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Title: High-frequency electromagnetic characterisation and modelling of extreme impedance devices
Author: Votsi, Haris
ISNI:       0000 0004 7960 9184
Awarding Body: University of Surrey
Current Institution: University of Surrey
Date of Award: 2019
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Nanoscale devices have an intrinsic impedance significantly different than the 50-Ω reference impedance of the measurement systems. This results in a high reflection coefficient, limiting the accuracy of the measurements leading in imprecise characterisation. In addition, the small dimensions of nanoscale devices forbid their physical access using conventional microwave probes. It is therefore essential to investigate new measurement techniques and to develop access structures, for nanoscale high-frequency characterisation. This thesis presents the fabrication of new access structures and calibration standards based on a co-planar waveguide design, for the microwave measurement of nanoscale devices. The calibration structures are used for the first time to move the measurement reference plane to a nanoscale device using a calibration algorithm. Furthermore, to mitigate for the impedance mismatch between the devices and the measurement systems, a new measurement technique based on active interferometry was developed. The method is based on a simplified measurement configuration and a custom calibration that mitigates for the finite directivity of the couplers used for the implementation of the technique, achieving a significantly higher measurement sensitivity for extreme impedances compared to conventional techniques. To showcase the potential usage of nanoscale devices within a microwave application, a prototype coplanar-waveguide switch has been developed that incorporates indium arsenide nanowires. The prototype device has shown encouraging high-frequency switching capabilities and an equivalent circuit model was developed that matches the high-frequency S-parameters of the device within an 8% error. Lastly, the electromagnetic coupling between calibration standards within an on-wafer environment has been successfully measured and investigated using an electro-optic on-wafer measurement system. The coupling can affect the accuracy of a calibration performed, and can have critical ramifications to the accurate characterisation of nanoscale devices.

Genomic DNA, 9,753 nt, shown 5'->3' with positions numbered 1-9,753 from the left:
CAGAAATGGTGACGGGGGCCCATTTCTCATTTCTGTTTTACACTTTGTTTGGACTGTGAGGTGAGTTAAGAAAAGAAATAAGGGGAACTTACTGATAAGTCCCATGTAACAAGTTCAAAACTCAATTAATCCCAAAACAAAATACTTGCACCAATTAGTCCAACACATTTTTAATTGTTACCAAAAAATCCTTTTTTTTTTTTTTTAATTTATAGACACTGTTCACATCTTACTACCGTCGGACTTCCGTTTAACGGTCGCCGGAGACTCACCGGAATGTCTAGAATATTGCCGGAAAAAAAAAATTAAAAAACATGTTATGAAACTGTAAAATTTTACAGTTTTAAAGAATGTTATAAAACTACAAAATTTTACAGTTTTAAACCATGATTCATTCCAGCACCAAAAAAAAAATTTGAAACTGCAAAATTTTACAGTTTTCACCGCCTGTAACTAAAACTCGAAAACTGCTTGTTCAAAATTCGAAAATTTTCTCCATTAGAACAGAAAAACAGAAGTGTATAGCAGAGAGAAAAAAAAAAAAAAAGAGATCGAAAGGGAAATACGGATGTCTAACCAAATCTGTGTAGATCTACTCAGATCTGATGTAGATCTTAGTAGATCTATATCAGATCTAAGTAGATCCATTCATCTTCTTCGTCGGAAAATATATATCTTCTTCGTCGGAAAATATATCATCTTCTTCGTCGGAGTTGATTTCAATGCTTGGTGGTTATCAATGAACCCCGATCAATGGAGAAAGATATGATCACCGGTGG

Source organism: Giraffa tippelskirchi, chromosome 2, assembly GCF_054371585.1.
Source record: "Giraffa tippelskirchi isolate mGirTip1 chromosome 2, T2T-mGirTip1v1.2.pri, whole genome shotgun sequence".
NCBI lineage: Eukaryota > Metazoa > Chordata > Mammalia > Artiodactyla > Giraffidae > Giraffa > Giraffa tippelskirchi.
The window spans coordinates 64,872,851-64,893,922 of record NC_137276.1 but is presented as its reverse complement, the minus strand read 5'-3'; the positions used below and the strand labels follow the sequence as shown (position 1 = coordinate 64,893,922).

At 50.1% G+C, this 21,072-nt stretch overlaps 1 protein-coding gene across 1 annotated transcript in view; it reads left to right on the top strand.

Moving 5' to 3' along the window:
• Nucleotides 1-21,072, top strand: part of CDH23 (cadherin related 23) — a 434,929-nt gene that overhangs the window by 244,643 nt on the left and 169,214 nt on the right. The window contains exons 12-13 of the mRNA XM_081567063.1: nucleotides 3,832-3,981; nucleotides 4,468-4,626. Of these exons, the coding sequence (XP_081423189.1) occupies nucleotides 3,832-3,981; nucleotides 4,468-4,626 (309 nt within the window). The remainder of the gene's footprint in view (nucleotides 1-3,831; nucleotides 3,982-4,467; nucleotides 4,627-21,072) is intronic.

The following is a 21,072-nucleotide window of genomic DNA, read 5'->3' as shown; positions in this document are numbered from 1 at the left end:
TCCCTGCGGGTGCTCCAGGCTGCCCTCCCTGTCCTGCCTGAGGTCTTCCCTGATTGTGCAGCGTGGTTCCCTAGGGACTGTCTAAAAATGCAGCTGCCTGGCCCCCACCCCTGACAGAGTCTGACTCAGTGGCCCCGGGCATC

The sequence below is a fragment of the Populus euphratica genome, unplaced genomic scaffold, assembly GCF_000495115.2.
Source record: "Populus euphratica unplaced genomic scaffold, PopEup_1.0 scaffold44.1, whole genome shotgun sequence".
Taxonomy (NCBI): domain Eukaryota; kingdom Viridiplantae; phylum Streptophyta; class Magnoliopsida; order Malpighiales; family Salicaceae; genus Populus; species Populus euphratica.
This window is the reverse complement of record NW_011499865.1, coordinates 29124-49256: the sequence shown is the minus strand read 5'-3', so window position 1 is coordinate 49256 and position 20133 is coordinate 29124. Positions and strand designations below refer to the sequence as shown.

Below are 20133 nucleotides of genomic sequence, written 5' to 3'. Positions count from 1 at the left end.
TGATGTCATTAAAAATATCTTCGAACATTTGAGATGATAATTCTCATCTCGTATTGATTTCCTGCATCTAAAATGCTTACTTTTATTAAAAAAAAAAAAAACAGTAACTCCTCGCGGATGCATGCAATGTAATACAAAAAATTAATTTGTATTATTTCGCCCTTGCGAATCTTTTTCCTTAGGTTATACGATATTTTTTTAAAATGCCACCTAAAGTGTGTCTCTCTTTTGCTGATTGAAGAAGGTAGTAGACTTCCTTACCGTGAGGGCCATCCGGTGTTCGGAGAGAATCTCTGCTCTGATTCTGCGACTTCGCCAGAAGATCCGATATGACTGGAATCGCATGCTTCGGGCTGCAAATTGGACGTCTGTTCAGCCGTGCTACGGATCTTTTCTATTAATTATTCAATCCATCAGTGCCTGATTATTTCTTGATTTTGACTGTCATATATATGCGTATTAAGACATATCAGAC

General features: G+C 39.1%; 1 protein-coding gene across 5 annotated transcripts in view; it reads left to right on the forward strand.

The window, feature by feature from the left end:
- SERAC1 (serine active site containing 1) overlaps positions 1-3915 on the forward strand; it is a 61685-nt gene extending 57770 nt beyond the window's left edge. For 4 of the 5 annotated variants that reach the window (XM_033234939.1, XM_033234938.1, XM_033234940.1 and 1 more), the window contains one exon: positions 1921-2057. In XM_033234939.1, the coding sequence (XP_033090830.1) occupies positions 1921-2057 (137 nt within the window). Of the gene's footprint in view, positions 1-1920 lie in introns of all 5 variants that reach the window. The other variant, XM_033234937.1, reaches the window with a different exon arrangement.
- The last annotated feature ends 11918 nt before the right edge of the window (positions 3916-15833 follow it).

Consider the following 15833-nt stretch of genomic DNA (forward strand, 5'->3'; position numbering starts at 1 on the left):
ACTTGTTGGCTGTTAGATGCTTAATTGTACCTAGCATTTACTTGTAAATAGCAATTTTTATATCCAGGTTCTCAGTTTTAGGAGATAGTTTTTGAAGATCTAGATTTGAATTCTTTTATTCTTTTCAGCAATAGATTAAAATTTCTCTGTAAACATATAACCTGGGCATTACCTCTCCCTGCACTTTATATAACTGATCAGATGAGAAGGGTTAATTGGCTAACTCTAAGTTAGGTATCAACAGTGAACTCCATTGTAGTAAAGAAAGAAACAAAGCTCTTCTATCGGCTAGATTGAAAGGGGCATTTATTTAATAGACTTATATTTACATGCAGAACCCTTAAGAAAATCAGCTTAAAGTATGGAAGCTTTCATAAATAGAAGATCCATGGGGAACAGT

Supervisor: Aaen, Peter Sponsor: University of Surrey
Qualification Name: Thesis (Ph.D.) Qualification Level: Doctoral